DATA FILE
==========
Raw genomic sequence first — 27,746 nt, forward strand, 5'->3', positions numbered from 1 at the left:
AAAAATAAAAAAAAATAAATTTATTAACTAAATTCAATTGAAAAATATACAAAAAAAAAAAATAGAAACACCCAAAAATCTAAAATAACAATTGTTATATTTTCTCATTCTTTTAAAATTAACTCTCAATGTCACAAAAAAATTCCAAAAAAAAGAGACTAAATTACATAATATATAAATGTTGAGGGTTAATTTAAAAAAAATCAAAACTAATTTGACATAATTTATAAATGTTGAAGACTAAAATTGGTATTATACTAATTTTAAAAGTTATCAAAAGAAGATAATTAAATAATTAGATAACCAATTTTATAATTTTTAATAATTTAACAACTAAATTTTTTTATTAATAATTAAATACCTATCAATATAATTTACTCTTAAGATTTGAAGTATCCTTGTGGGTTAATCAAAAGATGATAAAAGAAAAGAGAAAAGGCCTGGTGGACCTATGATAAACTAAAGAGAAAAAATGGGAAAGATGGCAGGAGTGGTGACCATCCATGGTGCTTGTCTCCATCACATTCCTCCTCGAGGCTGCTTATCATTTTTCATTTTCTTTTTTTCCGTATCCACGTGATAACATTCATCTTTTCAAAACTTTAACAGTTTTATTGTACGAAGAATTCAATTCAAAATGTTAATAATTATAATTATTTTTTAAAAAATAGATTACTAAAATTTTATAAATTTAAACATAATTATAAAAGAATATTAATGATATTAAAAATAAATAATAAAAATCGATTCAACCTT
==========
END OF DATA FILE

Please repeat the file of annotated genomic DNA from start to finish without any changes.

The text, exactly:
Raw genomic sequence first — 27,746 nt, forward strand, 5'->3', positions numbered from 1 at the left:
AAAAATAAAAAAAAATAAATTTATTAACTAAATTCAATTGAAAAATATACAAAAAAAAAAAATAGAAACACCCAAAAATCTAAAATAACAATTGTTATATTTTCTCATTCTTTTAAAATTAACTCTCAATGTCACAAAAAAATTCCAAAAAAAAGAGACTAAATTACATAATATATAAATGTTGAGGGTTAATTTAAAAAAAATCAAAACTAATTTGACATAATTTATAAATGTTGAAGACTAAAATTGGTATTATACTAATTTTAAAAGTTATCAAAAGAAGATAATTAAATAATTAGATAACCAATTTTATAATTTTTAATAATTTAACAACTAAATTTTTTTATTAATAATTAAATACCTATCAATATAATTTACTCTTAAGATTTGAAGTATCCTTGTGGGTTAATCAAAAGATGATAAAAGAAAAGAGAAAAGGCCTGGTGGACCTATGATAAACTAAAGAGAAAAAATGGGAAAGATGGCAGGAGTGGTGACCATCCATGGTGCTTGTCTCCATCACATTCCTCCTCGAGGCTGCTTATCATTTTTCATTTTCTTTTTTTCCGTATCCACGTGATAACATTCATCTTTTCAAAACTTTAACAGTTTTATTGTACGAAGAATTCAATTCAAAATGTTAATAATTATAATTATTTTTTAAAAAATAGATTACTAAAATTTTATAAATTTAAACATAATTATAAAAGAATATTAATGATATTAAAAATAAATAATAAAAATCGATTCAACCTT